About ECMO: Information for Patients
When human lungs are functioning normally, they add oxygen to the blood and remove carbon dioxide from it. But when they are failing, an external process called extracorporeal membrane oxygenation (ECMO) can perform this vital function for them. The patient's blood is removed from the body, directed through the ECMO machine, and routed back in, through a system of tubes. In this manner the ECMO machine essentially serves as a set of out-of-body lungs, bypassing the lungs and continually oxygenating the blood. Because this advanced technique allows the patient's lungs to rest, it avoids causing damage and complications associated with other techniques, such as mechanical ventilation.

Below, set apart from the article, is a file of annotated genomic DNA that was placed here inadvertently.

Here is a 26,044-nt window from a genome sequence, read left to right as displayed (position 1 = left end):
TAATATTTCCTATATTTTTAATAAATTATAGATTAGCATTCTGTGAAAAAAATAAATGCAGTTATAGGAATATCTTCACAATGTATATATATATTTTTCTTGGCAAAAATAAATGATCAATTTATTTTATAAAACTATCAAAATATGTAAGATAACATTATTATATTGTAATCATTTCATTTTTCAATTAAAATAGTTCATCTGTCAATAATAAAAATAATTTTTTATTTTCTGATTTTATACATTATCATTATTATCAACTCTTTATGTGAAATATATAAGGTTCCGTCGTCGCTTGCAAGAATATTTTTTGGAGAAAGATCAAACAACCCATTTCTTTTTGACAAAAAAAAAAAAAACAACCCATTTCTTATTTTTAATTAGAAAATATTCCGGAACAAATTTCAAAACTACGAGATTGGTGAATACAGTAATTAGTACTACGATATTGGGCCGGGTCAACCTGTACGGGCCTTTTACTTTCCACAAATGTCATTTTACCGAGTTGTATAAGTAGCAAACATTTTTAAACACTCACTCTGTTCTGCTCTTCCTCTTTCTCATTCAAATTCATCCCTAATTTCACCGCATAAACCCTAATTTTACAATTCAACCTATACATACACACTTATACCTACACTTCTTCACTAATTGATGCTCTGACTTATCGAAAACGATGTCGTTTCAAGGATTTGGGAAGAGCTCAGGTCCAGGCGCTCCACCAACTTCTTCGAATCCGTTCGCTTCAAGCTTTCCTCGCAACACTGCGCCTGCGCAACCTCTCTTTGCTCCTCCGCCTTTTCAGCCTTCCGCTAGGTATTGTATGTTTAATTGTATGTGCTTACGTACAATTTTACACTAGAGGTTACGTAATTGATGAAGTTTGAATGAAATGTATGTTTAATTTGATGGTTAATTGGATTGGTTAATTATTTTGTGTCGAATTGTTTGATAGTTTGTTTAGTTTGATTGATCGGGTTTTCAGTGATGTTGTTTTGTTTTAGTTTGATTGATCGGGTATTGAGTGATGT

ECMO may be helpful in the recovery of adults with advanced lung failure due to a range of causes. Since the establishment of the Medical ECMO program, many patients have recovered using this therapy who likely would not have survived otherwise.